“홈트” then induced to app market for the demand for working out at home rapidly increased. As the image below shows, the suggested searches for “홈트” has earned variations, meaning lots of people have been searching with this keyword. So if you developed a workout app and tried to step into Korea’s app market, you could use this as a keyword on top of “home” and “training.”

“홈트” on Apple App Store search

“웹툰” from “Web Cartoon”

Another interesting Korean output from loanwords is “웹툰.” This is the combination of “web” and “cartoon.” As the original words indicate, it means cartoon you can read online. Just like “홈트,” “웹툰” is a word that is invented in Korea. These cartoons on the web existed even before the smartphone was widely used in public, yet webtoon gained much more attention and demand along with the rise of the smartphone. Now the webtoon market is expanding, and Statista shows that 8,154 webtoons were published in Korea in 2020. Interestingly, thus, the concept of webtoon and its market have grown bigger than in English-speaking countries though webtoon originated from English words.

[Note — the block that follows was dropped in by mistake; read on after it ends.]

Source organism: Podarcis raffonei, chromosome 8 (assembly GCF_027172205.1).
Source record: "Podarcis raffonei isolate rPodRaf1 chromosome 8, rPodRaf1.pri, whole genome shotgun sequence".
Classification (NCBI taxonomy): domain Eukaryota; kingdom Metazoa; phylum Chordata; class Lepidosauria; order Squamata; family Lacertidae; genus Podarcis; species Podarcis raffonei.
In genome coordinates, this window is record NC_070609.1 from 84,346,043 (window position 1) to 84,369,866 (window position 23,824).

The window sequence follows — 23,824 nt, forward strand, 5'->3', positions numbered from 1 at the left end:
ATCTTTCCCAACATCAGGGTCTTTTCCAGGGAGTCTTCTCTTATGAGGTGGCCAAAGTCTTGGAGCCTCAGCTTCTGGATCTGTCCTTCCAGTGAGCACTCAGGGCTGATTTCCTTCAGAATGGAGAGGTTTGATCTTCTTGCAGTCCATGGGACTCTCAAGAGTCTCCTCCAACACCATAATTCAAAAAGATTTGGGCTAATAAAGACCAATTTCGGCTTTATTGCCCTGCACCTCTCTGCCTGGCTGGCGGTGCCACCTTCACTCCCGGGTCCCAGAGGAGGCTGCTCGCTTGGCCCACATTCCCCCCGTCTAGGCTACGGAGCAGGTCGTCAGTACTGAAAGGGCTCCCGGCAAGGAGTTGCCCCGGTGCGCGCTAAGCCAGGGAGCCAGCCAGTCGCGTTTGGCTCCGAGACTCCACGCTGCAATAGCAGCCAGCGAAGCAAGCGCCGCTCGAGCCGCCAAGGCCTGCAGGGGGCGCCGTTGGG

“아싸” & “인싸” from “Outsider” & “Insider”